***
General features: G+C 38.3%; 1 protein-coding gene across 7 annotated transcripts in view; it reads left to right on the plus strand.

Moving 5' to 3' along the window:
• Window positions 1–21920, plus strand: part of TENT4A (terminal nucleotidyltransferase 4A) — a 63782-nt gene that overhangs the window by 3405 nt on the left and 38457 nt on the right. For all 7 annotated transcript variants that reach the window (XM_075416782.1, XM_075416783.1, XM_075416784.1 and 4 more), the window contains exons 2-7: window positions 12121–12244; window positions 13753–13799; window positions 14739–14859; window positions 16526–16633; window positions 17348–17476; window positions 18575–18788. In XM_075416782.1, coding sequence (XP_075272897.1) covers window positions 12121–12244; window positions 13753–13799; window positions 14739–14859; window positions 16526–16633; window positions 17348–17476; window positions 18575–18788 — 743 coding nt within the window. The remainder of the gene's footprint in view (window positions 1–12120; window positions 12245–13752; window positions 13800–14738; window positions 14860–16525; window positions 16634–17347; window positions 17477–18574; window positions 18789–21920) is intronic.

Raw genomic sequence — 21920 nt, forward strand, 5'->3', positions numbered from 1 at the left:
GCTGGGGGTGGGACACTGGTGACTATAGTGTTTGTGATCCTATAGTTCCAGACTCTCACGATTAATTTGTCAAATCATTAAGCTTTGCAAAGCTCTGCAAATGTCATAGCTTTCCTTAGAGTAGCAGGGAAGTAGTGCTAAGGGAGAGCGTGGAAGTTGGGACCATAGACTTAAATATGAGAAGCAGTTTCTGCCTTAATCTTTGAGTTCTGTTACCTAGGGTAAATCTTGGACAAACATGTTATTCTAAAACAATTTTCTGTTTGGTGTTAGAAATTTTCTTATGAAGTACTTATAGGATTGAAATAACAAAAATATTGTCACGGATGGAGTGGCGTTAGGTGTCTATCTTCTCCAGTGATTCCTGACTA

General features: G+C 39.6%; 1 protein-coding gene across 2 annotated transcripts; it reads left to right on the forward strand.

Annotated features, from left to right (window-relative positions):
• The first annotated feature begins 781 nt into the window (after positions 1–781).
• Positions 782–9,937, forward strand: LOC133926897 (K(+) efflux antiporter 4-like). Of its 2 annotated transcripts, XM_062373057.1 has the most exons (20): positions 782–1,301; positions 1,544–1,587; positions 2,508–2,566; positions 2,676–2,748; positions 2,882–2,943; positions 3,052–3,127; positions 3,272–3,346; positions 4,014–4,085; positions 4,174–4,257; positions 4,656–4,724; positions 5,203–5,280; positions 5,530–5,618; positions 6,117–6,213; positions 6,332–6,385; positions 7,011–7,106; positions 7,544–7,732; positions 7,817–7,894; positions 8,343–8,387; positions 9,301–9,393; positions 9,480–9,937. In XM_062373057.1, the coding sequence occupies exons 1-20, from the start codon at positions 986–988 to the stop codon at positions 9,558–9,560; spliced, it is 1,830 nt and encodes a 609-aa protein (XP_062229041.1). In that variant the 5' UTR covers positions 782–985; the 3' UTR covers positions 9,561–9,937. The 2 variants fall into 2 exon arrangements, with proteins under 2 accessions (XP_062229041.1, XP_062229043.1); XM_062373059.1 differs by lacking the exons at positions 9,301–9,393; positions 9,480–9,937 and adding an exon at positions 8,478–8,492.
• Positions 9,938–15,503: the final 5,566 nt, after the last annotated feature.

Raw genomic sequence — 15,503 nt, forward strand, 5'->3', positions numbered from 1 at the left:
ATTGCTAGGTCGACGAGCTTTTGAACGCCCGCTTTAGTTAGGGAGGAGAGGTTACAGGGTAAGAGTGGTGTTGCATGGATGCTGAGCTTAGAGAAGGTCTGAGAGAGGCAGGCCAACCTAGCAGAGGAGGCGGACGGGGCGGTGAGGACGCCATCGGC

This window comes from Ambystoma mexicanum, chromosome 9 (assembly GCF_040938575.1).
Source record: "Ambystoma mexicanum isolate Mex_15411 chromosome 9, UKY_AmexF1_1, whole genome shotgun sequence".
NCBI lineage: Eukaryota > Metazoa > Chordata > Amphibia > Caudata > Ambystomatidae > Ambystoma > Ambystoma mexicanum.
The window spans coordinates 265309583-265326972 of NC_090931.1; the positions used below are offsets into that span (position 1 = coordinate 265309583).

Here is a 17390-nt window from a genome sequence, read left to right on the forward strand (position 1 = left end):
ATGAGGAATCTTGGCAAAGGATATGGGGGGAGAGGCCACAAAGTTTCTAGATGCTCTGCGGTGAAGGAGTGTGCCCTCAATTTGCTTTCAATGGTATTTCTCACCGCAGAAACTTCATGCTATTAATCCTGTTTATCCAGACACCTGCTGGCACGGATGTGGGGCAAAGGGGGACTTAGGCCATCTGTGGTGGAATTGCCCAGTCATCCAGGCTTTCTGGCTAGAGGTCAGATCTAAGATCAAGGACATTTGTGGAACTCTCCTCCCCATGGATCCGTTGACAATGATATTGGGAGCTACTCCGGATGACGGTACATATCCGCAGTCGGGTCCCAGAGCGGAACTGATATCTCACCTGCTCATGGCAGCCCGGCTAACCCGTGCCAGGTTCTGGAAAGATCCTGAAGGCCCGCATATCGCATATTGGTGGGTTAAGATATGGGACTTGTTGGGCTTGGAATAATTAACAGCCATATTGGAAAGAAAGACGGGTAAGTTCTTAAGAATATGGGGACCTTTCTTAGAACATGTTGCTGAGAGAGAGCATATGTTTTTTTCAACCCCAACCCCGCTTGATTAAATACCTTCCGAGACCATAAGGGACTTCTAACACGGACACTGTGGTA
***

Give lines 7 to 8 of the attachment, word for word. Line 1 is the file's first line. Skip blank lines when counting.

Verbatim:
Annotated features, from left to right (window-relative positions):
• The first annotated feature begins 781 nt into the window (after positions 1–781).